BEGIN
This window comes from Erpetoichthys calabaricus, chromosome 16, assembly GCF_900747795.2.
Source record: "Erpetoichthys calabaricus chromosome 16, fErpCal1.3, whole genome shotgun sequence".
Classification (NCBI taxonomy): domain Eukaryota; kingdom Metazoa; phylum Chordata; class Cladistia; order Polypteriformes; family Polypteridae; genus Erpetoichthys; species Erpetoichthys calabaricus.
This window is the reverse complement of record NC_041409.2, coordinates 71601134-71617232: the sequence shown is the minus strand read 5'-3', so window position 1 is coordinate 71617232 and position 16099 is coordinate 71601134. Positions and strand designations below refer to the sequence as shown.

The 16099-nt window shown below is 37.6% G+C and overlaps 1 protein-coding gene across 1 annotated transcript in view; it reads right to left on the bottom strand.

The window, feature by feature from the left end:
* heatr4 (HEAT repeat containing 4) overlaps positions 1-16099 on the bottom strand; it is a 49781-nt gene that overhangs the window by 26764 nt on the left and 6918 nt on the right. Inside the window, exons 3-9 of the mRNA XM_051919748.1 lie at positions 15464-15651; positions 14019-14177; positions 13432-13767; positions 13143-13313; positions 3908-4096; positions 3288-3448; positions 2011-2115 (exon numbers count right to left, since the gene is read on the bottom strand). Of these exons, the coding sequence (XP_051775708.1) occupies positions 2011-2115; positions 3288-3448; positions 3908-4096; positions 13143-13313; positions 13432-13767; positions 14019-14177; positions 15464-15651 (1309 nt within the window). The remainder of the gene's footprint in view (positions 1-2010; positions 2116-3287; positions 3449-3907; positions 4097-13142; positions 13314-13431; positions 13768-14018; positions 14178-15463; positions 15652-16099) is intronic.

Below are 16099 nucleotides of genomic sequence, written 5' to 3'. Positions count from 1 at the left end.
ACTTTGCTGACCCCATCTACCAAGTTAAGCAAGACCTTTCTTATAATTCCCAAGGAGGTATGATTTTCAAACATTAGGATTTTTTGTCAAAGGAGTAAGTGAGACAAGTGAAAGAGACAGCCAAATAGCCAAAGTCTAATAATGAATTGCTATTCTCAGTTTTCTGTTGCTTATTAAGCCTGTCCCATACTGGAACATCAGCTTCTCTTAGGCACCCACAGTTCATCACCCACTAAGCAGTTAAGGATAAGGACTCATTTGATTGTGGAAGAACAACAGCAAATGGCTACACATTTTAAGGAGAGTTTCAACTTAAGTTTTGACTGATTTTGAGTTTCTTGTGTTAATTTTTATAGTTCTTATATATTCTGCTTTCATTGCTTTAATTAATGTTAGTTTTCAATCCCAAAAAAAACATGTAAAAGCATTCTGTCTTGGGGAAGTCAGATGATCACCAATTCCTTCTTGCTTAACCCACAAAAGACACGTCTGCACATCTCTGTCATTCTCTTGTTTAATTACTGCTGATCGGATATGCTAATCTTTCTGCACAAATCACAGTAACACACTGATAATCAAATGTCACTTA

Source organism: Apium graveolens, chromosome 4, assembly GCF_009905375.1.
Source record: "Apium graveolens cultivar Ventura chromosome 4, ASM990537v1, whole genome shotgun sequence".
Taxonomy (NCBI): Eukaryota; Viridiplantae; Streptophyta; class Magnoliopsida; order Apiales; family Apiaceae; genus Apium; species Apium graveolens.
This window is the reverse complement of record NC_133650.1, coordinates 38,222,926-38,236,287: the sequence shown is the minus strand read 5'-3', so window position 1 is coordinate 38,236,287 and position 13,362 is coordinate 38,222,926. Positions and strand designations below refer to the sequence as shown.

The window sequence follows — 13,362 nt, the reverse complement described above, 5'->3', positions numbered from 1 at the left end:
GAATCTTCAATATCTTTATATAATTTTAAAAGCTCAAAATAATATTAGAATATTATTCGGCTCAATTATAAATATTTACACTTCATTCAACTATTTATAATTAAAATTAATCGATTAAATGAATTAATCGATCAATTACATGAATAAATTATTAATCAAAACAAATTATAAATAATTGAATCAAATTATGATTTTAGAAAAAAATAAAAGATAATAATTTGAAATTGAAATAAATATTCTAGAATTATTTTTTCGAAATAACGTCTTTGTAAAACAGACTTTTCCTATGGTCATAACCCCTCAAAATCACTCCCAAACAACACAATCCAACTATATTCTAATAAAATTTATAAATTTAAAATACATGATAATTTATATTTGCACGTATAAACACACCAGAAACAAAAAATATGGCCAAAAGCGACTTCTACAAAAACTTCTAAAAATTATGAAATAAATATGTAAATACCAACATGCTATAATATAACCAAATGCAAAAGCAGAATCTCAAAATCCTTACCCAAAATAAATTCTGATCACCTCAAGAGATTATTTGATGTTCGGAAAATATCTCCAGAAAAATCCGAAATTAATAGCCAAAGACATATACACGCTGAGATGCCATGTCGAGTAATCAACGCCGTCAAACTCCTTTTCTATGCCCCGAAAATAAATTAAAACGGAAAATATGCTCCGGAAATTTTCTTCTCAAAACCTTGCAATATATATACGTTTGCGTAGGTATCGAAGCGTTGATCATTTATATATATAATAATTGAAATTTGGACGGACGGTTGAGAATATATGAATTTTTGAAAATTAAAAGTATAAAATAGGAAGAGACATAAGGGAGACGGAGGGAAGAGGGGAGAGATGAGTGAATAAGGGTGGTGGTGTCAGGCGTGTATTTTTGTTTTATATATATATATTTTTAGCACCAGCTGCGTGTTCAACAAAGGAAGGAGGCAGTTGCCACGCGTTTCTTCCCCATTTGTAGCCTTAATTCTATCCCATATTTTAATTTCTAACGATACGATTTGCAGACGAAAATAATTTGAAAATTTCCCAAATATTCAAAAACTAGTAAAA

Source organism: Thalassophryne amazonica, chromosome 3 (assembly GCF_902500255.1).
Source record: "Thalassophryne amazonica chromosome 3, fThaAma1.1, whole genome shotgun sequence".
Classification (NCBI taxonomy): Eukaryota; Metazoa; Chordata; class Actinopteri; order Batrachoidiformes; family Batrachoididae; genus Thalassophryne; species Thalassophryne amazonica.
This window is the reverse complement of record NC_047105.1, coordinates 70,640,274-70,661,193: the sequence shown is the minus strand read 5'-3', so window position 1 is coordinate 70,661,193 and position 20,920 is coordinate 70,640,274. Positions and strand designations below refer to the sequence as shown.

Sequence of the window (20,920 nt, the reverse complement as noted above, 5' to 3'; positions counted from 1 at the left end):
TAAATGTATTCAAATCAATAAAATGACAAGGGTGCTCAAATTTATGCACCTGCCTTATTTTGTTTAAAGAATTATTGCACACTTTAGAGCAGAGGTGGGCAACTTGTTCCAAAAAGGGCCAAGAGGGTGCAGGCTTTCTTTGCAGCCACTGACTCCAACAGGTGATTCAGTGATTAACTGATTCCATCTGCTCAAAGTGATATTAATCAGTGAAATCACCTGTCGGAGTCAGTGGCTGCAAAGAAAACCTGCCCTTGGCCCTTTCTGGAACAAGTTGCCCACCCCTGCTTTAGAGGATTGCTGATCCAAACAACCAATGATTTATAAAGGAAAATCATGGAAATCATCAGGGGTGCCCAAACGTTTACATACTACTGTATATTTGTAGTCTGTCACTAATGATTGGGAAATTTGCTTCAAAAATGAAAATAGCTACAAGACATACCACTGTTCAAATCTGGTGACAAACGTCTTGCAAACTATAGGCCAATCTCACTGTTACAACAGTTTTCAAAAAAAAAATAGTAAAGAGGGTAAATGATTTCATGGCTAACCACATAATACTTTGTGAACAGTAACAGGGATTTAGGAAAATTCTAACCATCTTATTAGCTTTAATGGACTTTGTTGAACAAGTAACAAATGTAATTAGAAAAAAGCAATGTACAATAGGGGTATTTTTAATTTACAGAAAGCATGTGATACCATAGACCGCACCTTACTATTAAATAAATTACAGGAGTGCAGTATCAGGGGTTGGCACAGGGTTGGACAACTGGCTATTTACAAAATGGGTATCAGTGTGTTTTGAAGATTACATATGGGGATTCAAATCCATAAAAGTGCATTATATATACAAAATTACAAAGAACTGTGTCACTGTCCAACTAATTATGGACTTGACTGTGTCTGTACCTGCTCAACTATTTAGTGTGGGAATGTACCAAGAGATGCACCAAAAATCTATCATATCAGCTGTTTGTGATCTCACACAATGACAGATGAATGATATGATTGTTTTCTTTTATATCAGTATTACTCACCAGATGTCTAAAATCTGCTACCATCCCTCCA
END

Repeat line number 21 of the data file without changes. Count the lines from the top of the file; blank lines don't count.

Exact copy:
TAAATGTATTCAAATCAATAAAATGACAAGGGTGCTCAAATTTATGCACCTGCCTTATTTTGTTTAAAGAATTATTGCACACTTTAGAGCAGAGGTGGGCAACTTGTTCCAAAAAGGGCCAAGAGGGTGCAGGCTTTCTTTGCAGCCACTGACTCCAACAGGTGATTCAGTGATTAACTGATTCCATCTGCTCAAAGTGATATTAATCAGTGAAATCACCTGTCGGAGTCAGTGGCTGCAAAGAAAACCTGCCCTTGGCCCTTTCTGGAACAAGTTGCCCACCCCTGCTTTAGAGGATTGCTGATCCAAACAACCAATGATTTATAAAGGAAAATCATGGAAATCATCAGGGGTGCCCAAACGTTTACATACTACTGTATATTTGTAGTCTGTCACTAATGATTGGGAAATTTGCTTCAAAAATGAAAATAGCTACAAGACATACCACTGTTCAAATCTGGTGACAAACGTCTTGCAAACTATAGGCCAATCTCACTGTTACAACAGTTTTCAAAAAAAAAATAGTAAAGAGGGTAAATGATTTCATGGCTAACCACATAATACTTTGTGAACAGTAACAGGGATTTAGGAAAATTCTAACCATCTTATTAGCTTTAATGGACTTTGTTGAACAAGTAACAAATGTAATTAGAAAAAAGCAATGTACAATAGGGGTATTTTTAATTTACAGAAAGCATGTGATACCATAGACCGCACCTTACTATTAAATAAATTACAGGAGTGCAGTATCAGGGGTTGGCACAGGGTTGGACAACTGGCTATTTACAAAATGGGTATCAGTGTGTTTTGAAGATTACATATGGGGATTCAAATCCATAAAAGTGCATTATATATACAAAATTACAAAGAACTGTGTCACTGTCCAACTAATTATGGACTTGACTGTGTCTGTACCTGCTCAACTATTTAGTGTGGGAATGTACCAAGAGATGCACCAAAAATCTATCATATCAGCTGTTTGTGATCTCACACAATGACAGATGAATGATATGATTGTTTTCTTTTATATCAGTATTACTCACCAGATGTCTAAAATCTGCTACCATCCCTCCA